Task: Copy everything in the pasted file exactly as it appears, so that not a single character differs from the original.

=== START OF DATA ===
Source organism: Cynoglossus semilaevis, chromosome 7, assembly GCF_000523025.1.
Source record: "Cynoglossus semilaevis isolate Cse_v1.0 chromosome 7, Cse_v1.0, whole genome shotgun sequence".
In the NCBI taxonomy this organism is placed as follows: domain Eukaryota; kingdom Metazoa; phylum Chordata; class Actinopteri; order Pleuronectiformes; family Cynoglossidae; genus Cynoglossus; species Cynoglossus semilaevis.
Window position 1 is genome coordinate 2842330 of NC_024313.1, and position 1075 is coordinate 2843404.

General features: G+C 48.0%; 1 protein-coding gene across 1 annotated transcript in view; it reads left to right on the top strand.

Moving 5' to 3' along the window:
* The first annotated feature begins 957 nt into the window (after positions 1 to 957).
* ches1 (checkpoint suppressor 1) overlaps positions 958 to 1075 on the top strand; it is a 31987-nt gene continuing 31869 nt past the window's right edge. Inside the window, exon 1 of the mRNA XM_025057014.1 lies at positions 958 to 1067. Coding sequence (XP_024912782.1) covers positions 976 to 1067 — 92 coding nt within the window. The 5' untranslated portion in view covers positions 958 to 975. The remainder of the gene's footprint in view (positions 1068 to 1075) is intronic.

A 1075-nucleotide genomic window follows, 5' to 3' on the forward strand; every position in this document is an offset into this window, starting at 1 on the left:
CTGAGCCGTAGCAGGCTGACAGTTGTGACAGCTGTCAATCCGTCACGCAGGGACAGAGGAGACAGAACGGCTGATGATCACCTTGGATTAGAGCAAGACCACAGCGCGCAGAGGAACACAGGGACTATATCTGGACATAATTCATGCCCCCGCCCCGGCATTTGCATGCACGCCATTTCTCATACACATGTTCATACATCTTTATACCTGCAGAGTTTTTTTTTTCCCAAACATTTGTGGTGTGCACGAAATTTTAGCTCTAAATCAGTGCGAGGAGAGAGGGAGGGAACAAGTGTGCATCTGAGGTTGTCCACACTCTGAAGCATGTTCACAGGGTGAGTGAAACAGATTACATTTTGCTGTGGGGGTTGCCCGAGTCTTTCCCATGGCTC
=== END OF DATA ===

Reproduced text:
Source organism: Cynoglossus semilaevis, chromosome 7, assembly GCF_000523025.1.
Source record: "Cynoglossus semilaevis isolate Cse_v1.0 chromosome 7, Cse_v1.0, whole genome shotgun sequence".
In the NCBI taxonomy this organism is placed as follows: domain Eukaryota; kingdom Metazoa; phylum Chordata; class Actinopteri; order Pleuronectiformes; family Cynoglossidae; genus Cynoglossus; species Cynoglossus semilaevis.
Window position 1 is genome coordinate 2842330 of NC_024313.1, and position 1075 is coordinate 2843404.

General features: G+C 48.0%; 1 protein-coding gene across 1 annotated transcript in view; it reads left to right on the top strand.

Moving 5' to 3' along the window:
* The first annotated feature begins 957 nt into the window (after positions 1 to 957).
* ches1 (checkpoint suppressor 1) overlaps positions 958 to 1075 on the top strand; it is a 31987-nt gene continuing 31869 nt past the window's right edge. Inside the window, exon 1 of the mRNA XM_025057014.1 lies at positions 958 to 1067. Coding sequence (XP_024912782.1) covers positions 976 to 1067 — 92 coding nt within the window. The 5' untranslated portion in view covers positions 958 to 975. The remainder of the gene's footprint in view (positions 1068 to 1075) is intronic.

A 1075-nucleotide genomic window follows, 5' to 3' on the forward strand; every position in this document is an offset into this window, starting at 1 on the left:
CTGAGCCGTAGCAGGCTGACAGTTGTGACAGCTGTCAATCCGTCACGCAGGGACAGAGGAGACAGAACGGCTGATGATCACCTTGGATTAGAGCAAGACCACAGCGCGCAGAGGAACACAGGGACTATATCTGGACATAATTCATGCCCCCGCCCCGGCATTTGCATGCACGCCATTTCTCATACACATGTTCATACATCTTTATACCTGCAGAGTTTTTTTTTTCCCAAACATTTGTGGTGTGCACGAAATTTTAGCTCTAAATCAGTGCGAGGAGAGAGGGAGGGAACAAGTGTGCATCTGAGGTTGTCCACACTCTGAAGCATGTTCACAGGGTGAGTGAAACAGATTACATTTTGCTGTGGGGGTTGCCCGAGTCTTTCCCATGGCTC